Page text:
Vainly I struggled for something to say. Conversation with my friends had never been difficult, but now with this woman simply sitting there, steadily watching me. . . it was a strange situation indeed. “Well. . .” I managed at last, “I supposed I should be getting back to the base.” Intending to sip my beer, I began to stand, lifted the glass, and accidentally took too large a gulp, half choking.
Her eyes were full of amusement, the mischief increasing, and her hand reached out to touch, even press, my own. “Wait, please!” Mystified, I sat down again, this time finally staring at her directly. Could it possibly be that she was infatuated with me, maybe—for some weird reason—even in love? Vain, foolish idea, but what was the answer? “Would you mind greatly if I asked you a personal question?” she inquired.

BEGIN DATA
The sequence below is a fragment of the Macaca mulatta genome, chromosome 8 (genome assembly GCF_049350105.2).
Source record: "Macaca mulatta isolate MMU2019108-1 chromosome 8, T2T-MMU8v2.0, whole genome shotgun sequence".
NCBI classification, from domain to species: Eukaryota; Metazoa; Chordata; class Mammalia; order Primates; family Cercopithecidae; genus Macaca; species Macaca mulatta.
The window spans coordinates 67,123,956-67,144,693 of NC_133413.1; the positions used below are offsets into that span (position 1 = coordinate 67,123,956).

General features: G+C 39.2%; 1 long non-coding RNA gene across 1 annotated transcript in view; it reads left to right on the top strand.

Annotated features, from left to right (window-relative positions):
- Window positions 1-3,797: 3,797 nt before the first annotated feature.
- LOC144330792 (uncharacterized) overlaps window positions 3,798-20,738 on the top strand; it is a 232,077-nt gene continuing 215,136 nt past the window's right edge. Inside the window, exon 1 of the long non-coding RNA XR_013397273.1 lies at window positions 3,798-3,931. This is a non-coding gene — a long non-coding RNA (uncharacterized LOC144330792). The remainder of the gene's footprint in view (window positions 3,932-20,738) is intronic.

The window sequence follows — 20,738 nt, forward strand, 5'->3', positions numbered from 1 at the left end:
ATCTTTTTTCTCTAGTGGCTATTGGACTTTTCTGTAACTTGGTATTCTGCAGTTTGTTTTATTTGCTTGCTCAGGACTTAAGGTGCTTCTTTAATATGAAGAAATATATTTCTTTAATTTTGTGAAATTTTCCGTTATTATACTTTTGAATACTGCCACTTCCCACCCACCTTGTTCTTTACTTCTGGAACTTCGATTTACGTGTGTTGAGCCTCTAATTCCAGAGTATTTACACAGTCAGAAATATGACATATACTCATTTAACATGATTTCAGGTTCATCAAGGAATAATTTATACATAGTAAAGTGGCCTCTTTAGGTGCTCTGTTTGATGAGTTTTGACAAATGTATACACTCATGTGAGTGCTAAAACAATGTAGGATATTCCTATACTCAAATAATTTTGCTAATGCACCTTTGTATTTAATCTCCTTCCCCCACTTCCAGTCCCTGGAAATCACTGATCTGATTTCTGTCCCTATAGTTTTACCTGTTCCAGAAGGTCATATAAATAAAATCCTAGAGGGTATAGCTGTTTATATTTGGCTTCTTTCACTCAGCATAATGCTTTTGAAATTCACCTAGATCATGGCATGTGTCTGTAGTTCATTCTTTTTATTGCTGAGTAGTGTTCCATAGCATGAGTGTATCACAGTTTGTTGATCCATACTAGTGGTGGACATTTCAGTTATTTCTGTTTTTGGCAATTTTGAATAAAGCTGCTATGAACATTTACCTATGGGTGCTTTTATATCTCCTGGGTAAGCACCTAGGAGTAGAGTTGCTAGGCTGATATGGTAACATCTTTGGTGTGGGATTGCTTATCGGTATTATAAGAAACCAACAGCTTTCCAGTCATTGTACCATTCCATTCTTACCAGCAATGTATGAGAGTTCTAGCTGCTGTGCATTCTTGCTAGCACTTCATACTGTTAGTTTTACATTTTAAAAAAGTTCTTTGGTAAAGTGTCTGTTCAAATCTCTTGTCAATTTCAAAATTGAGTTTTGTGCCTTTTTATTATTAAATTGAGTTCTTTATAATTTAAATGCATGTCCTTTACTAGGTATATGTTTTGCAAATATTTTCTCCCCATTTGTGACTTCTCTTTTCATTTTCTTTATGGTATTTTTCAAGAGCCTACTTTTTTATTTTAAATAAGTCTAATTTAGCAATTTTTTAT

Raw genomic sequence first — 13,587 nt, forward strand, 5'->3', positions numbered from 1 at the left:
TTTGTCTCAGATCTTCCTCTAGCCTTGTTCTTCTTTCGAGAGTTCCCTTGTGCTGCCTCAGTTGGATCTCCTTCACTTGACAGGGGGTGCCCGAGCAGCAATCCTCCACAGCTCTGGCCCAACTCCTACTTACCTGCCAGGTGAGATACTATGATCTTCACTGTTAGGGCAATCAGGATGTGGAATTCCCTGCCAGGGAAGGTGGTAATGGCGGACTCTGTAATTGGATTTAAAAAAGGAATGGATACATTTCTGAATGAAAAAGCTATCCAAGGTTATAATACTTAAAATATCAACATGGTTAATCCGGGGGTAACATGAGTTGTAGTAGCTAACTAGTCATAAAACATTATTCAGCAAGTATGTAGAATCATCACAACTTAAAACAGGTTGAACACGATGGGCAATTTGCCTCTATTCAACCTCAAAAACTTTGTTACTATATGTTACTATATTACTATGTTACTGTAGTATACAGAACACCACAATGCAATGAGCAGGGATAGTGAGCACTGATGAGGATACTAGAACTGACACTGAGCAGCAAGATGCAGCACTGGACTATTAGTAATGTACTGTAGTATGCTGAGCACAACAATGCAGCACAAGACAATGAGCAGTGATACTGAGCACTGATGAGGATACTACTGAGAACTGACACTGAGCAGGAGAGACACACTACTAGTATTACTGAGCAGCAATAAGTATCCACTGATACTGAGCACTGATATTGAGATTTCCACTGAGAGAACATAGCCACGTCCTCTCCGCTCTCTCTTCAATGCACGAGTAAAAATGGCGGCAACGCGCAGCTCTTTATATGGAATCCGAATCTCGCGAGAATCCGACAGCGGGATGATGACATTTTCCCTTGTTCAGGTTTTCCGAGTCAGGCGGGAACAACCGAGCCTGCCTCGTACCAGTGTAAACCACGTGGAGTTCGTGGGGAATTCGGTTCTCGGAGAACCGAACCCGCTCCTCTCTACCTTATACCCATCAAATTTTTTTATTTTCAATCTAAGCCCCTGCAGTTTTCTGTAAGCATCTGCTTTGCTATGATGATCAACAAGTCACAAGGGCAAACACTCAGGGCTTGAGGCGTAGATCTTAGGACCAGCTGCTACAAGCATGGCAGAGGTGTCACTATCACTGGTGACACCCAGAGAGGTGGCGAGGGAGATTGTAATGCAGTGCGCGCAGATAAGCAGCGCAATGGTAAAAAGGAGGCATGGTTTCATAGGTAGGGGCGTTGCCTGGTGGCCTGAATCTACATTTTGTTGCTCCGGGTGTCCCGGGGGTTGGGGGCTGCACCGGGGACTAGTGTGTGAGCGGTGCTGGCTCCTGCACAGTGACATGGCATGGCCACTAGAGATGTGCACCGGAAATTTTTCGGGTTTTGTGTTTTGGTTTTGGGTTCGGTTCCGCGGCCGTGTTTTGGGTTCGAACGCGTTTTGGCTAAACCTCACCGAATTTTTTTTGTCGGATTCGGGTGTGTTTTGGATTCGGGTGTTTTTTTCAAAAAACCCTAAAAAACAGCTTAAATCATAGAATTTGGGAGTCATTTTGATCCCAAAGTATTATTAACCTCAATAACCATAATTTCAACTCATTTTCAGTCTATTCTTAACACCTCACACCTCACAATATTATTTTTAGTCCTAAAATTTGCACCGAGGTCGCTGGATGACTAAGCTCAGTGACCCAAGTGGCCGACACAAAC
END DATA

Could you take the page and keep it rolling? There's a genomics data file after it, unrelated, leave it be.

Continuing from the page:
“Ah. . . yes, I guess so.” The imbecilic stammering again. “I mean— no, I don’t mind!” I blurted, wondering why I had said the simple word “no” so loudly. People were even looking at us. “It’s all right.”
“Good,” she said, “and please don’t be offended, but I can’t help wondering how old you are.”
So that was it. I felt myself becoming angry. Almost gruffly, I replied, “I—I’m twenty, twenty years old. Why? Why do you ask?”
“Ah so desuka!” She sounded as if that were a marvelous achievement, very respectful. “Is that true? Twenty?”
“Hai” I replied even more abruptly. “Why do you want to know?” “Oh, you really are angry, aren’t you?” For the first time, she glanced down. “Please excuse me for my extreme presumption.” For a few seconds I thought that she was going to cry. “The reason I asked. . . I just had to because. . . you remind me so much of my younger
brother, so very much I can hardly believe this is happening.” Again, Tomika—especially that unique pleading quality in her eyes the night she had learned of my enlistment. The tear falling on my photograph. “He was killed in Burma.”